Sally Richardson reviews A Noontide Blazing: Brigid Lyons Thornton - rebel, soldier, doctor by John Cowell, Currach Press, ISBN 1 85607 918 X, £10.50/€14.99 pbk
BRIGID LYONS Thornton didn't think anyone would be interested in reading her story. Her friend John Cowell (a medical doctor like her, as well as author of several books on Irish history) thought differently, and offered to write it for her. This book is the result.
Overcoming family opposition, she went up to University College Galway to study medicine in 1915, where she set up a branch of Cumann na mBan and counted Liam Mellows among her friends.
She joined the garrison at the Four Courts under the capable and inspiring command of Ned Daly at the start of the Easter Rising and later helped to set up an outpost. Her story includes an atmospheric account of the Longford by-election in 1917, where her uncle Joe McGuinness, then in Lewes Gaol, stood as the Sinn Fein candidate under the slogan 'Put Him In to Get Him Out.'
Brigid fitted in her undercover work for Michael Collins with her medical studies, and had a narrow escape from the Auxiliaries while on a train, her luggage full of ammunition.
With the outbreak of the Civil War, Brigid chose to back the Treaty, one of only a handful of Cumann na mBan volunteers to do so. Though her support was pragmatic rather than ideological it nevertheless brought her into conflict with many friends and comrades.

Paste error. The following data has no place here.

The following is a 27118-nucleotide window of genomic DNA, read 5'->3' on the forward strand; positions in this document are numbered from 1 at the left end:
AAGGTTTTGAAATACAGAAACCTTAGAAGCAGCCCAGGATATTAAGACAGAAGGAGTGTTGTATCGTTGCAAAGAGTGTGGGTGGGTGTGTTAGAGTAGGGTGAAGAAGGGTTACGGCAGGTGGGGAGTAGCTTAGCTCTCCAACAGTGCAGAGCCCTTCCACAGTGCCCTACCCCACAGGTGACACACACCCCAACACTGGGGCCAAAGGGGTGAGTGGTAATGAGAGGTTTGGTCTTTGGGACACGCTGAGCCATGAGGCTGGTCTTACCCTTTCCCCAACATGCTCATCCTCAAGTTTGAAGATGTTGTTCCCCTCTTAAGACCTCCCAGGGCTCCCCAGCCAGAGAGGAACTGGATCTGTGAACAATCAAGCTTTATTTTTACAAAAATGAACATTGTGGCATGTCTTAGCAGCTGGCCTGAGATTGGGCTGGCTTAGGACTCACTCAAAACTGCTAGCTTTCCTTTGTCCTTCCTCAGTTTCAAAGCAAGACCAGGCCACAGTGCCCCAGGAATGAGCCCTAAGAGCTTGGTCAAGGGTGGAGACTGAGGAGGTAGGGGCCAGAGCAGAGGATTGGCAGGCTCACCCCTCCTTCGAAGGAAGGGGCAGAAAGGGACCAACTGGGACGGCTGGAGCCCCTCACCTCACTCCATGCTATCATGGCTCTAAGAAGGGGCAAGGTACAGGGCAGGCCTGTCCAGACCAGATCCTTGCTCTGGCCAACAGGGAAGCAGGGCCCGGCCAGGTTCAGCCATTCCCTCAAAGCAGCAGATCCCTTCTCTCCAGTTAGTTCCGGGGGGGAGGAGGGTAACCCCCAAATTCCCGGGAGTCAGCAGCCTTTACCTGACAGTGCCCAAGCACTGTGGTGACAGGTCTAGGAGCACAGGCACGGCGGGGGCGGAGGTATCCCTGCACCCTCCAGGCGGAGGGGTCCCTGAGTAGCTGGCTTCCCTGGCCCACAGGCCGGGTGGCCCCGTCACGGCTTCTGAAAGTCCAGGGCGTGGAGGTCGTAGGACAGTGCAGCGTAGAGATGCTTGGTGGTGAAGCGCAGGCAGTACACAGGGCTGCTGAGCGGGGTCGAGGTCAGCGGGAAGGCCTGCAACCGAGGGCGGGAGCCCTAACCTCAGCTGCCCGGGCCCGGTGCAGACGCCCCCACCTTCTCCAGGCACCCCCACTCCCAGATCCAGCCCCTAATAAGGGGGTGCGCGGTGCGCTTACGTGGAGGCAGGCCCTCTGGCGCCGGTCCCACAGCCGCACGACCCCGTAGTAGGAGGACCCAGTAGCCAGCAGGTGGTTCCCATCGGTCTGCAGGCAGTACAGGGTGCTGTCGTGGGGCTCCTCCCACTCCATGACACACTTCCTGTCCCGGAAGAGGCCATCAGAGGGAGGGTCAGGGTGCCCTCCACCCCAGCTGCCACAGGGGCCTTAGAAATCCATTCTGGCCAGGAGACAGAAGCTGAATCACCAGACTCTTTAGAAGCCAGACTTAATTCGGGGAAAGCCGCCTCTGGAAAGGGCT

As an officer in the Free State Army (the only women ever commissioned in it) she was appointed as Medical Officer to Kilmainham Gaol, where she had once been a prisoner. It was "anything but a happy assignment for me", she said. Among the prisoners was her friend Kathleen Clarke, who she managed to get released.
Shortly after, she was struck down with TB. She married another patient, Eddie Thornton, and having made a good recovery spent most of her working life in the Public Health Service, where she helped greatly in the fight to eradicate devastating but common diseases such as TB and diphtheria (as did Dr Cowell himself).
Brigid's memories are sharp and vivid and Dr Cowell has filled in the historical background and clearly checked his facts, thus overcoming some of the pitfalls of oral history, which is what this, in many ways, is. He includes lengthy extracts from Brigid's own testimony and has created a lively and coherent narrative from the mass of information she gave him. It is full of new information and conveys much of the feeling and atmosphere of the period. We owe our thanks to Dr Cowell for recording Brigid's story and getting it into print.
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Copyright © 2006 Sally Richardson